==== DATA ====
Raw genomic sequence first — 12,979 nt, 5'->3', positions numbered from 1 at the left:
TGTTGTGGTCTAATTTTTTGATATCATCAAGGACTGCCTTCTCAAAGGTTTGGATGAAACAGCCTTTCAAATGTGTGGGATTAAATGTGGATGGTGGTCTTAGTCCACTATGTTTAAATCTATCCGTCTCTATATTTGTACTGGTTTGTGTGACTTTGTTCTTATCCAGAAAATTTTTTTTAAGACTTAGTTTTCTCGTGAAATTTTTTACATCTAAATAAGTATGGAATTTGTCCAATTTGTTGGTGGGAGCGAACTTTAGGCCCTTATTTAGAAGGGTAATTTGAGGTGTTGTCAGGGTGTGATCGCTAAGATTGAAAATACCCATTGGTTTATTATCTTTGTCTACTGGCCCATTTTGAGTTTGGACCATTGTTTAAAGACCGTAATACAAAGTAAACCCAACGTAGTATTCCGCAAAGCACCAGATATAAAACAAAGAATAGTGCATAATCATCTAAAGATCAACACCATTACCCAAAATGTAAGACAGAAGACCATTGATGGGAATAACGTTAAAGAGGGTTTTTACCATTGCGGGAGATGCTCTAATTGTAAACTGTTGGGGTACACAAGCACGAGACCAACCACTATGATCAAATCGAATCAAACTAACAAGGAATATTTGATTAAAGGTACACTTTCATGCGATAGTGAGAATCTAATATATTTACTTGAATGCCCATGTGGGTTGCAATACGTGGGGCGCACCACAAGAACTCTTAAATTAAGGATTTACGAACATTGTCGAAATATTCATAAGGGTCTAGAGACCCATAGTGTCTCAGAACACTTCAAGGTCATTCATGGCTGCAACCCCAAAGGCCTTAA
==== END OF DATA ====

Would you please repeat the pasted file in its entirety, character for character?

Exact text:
Raw genomic sequence first — 12,979 nt, 5'->3', positions numbered from 1 at the left:
TGTTGTGGTCTAATTTTTTGATATCATCAAGGACTGCCTTCTCAAAGGTTTGGATGAAACAGCCTTTCAAATGTGTGGGATTAAATGTGGATGGTGGTCTTAGTCCACTATGTTTAAATCTATCCGTCTCTATATTTGTACTGGTTTGTGTGACTTTGTTCTTATCCAGAAAATTTTTTTTAAGACTTAGTTTTCTCGTGAAATTTTTTACATCTAAATAAGTATGGAATTTGTCCAATTTGTTGGTGGGAGCGAACTTTAGGCCCTTATTTAGAAGGGTAATTTGAGGTGTTGTCAGGGTGTGATCGCTAAGATTGAAAATACCCATTGGTTTATTATCTTTGTCTACTGGCCCATTTTGAGTTTGGACCATTGTTTAAAGACCGTAATACAAAGTAAACCCAACGTAGTATTCCGCAAAGCACCAGATATAAAACAAAGAATAGTGCATAATCATCTAAAGATCAACACCATTACCCAAAATGTAAGACAGAAGACCATTGATGGGAATAACGTTAAAGAGGGTTTTTACCATTGCGGGAGATGCTCTAATTGTAAACTGTTGGGGTACACAAGCACGAGACCAACCACTATGATCAAATCGAATCAAACTAACAAGGAATATTTGATTAAAGGTACACTTTCATGCGATAGTGAGAATCTAATATATTTACTTGAATGCCCATGTGGGTTGCAATACGTGGGGCGCACCACAAGAACTCTTAAATTAAGGATTTACGAACATTGTCGAAATATTCATAAGGGTCTAGAGACCCATAGTGTCTCAGAACACTTCAAGGTCATTCATGGCTGCAACCCCAAAGGCCTTAA